International Aspects of U.S. Bankruptcy Cases: Is a U.S. Bankruptcy Court the Proverbial Roaring Deaf Lion in the International Forest?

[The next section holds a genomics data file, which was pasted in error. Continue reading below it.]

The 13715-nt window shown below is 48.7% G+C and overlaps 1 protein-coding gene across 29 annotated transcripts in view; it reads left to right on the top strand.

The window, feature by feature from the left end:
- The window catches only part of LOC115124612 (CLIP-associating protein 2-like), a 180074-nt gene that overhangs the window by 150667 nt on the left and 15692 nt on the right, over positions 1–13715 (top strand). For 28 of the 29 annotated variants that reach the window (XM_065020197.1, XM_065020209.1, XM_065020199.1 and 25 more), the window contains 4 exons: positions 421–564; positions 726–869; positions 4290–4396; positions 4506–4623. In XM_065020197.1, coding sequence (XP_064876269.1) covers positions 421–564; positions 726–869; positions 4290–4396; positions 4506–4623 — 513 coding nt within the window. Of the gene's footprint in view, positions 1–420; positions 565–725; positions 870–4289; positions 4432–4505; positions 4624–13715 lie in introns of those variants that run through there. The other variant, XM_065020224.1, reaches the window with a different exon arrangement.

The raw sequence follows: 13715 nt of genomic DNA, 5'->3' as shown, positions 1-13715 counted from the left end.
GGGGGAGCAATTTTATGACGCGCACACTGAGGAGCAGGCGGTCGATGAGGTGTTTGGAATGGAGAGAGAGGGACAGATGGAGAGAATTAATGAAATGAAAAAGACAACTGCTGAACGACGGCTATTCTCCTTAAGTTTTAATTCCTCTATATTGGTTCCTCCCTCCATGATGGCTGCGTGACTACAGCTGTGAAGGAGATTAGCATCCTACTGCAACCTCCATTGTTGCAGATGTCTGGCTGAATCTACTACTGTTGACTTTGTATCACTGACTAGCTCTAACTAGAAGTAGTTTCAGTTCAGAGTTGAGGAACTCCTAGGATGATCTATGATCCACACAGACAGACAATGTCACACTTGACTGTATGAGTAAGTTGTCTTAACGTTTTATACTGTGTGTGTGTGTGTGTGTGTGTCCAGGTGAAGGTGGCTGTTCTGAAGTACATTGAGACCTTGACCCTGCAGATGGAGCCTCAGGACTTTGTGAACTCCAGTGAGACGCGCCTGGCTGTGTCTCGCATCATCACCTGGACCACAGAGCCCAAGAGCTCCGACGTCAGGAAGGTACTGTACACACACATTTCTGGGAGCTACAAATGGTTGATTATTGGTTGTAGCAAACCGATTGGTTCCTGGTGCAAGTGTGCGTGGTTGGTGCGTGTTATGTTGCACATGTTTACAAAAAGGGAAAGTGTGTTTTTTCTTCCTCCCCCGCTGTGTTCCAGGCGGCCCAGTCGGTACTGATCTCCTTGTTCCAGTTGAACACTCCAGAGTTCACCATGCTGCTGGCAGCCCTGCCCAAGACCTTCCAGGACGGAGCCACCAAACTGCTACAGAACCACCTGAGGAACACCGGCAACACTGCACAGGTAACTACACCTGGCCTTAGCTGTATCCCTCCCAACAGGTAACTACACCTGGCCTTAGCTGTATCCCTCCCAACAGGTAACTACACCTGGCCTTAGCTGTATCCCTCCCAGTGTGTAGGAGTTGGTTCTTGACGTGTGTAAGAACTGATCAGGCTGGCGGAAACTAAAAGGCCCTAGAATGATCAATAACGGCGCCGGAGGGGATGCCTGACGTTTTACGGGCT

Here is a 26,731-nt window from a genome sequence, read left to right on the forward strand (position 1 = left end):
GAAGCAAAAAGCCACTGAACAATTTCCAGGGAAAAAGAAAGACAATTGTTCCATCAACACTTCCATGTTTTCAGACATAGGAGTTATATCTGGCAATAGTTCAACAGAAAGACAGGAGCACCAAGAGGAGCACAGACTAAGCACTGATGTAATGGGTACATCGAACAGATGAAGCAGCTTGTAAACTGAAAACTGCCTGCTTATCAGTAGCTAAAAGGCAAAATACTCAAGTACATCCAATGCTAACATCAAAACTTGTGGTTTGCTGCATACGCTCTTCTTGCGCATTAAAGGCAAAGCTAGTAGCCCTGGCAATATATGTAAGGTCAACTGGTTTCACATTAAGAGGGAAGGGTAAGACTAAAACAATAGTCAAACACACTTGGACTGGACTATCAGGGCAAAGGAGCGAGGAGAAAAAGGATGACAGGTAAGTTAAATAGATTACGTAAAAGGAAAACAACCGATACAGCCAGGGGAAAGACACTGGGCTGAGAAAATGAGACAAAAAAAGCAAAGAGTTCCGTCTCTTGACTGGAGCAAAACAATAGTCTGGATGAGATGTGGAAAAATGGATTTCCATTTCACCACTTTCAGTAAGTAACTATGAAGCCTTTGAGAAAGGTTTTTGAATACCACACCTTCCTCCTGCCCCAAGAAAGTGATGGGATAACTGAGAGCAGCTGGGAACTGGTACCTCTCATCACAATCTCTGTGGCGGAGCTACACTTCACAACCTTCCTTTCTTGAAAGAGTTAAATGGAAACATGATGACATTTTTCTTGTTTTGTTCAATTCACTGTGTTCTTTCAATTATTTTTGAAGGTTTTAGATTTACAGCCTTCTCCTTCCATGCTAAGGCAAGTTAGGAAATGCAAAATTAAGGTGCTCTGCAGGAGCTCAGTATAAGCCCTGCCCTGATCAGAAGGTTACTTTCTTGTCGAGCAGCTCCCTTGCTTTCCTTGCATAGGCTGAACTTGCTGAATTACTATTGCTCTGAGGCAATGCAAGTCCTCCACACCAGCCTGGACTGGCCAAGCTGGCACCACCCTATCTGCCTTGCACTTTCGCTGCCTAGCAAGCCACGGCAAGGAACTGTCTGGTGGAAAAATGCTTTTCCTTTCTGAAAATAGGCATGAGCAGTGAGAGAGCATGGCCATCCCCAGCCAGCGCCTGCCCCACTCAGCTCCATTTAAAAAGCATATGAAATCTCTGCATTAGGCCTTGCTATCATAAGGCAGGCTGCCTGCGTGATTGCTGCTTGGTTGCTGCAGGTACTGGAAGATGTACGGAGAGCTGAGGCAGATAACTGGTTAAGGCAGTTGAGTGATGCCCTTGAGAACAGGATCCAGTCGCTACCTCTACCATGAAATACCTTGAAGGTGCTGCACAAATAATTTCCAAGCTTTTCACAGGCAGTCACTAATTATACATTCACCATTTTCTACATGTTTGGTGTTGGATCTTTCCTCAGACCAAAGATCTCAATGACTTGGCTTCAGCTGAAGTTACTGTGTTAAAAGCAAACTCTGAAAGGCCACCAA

This panel explores the breadth and limitations of U.S. Bankruptcy Code and U.S. bankruptcy court reach in the international community. There is no discussion of chapter 15; rather, the panel covers such issues as whether it is possible for a debtor to create jurisdiction in the U.S., and if so, whether it can and should maintain that jurisdiction. The panel uses recent cases in the maritime industry, such as Excel Maritime, General Maritime and TMT Procurement, as well as in the hospitality industry, such as Baha Marand Scrub Island, to explore the reach of U.S. jurisdiction and the practical limitations imposed on a debtor and a court when a subset of the creditors do not care, and have little reason to be concerned about, what the Bankruptcy Code or a U.S. bankruptcy court order says. The panel also considers the practical limitations imposed by cross-border issues in cases where there is undeniably U.S. jurisdiction, including what “critical foreign vendor” relief might be available even in U.S. courts that reject the critical-vendor doctrine, whether it is possible for a chapter 7 trustee to realize value from offshore assets, and whether the automatic stay, avoidance powers and free-and-clear orders have any practical impact in the international arena.